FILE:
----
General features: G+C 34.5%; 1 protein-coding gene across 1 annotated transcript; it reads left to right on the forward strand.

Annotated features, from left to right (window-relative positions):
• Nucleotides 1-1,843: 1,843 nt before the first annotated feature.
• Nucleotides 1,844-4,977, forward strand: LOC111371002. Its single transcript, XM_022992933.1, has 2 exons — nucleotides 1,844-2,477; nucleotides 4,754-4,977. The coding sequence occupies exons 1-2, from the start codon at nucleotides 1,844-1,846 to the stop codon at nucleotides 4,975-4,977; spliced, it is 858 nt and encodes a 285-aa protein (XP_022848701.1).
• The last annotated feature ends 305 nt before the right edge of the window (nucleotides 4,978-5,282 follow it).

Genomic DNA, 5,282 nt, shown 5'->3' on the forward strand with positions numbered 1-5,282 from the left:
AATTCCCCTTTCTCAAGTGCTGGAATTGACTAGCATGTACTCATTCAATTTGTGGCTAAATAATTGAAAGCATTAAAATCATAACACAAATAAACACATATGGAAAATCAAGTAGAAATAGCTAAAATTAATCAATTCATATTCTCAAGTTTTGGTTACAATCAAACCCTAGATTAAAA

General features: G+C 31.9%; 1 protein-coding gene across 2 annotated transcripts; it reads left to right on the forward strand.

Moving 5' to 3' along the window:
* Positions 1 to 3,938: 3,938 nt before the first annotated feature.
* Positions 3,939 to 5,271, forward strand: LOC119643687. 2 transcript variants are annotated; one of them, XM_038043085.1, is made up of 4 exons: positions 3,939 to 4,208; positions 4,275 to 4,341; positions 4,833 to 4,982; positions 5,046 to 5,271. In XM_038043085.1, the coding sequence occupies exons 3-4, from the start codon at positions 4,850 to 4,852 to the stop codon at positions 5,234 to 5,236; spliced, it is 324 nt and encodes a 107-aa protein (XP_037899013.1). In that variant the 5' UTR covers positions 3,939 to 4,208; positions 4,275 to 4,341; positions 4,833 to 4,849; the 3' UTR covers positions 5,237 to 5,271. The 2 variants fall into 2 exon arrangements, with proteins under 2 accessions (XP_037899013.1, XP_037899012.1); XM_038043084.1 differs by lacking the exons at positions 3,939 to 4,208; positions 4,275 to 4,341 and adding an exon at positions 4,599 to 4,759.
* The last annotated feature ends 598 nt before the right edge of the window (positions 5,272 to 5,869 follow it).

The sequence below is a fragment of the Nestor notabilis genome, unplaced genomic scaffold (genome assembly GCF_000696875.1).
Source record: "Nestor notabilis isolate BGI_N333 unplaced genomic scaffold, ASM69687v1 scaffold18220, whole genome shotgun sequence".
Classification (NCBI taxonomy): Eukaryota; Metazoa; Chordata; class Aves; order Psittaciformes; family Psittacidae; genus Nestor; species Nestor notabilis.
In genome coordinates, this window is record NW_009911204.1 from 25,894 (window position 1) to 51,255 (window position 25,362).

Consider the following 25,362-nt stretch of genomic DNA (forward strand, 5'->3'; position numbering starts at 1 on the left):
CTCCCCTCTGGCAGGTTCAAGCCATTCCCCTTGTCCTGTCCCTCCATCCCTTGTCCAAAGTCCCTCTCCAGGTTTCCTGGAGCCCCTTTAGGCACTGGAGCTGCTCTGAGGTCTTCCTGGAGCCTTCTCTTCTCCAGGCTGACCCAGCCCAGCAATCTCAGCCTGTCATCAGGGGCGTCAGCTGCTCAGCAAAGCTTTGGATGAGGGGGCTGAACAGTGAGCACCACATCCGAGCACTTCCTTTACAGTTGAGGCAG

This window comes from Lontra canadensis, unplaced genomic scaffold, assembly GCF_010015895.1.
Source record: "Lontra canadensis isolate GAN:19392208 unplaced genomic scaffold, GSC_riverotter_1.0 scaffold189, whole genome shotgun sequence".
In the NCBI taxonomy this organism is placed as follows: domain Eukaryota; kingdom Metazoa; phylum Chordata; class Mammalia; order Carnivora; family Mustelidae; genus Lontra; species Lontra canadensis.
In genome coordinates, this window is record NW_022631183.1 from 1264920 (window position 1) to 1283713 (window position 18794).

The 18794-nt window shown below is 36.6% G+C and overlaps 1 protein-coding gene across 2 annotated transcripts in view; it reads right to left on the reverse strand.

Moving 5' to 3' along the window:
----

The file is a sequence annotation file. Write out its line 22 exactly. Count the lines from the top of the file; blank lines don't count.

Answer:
In genome coordinates, this window is record NW_022631183.1 from 1264920 (window position 1) to 1283713 (window position 18794).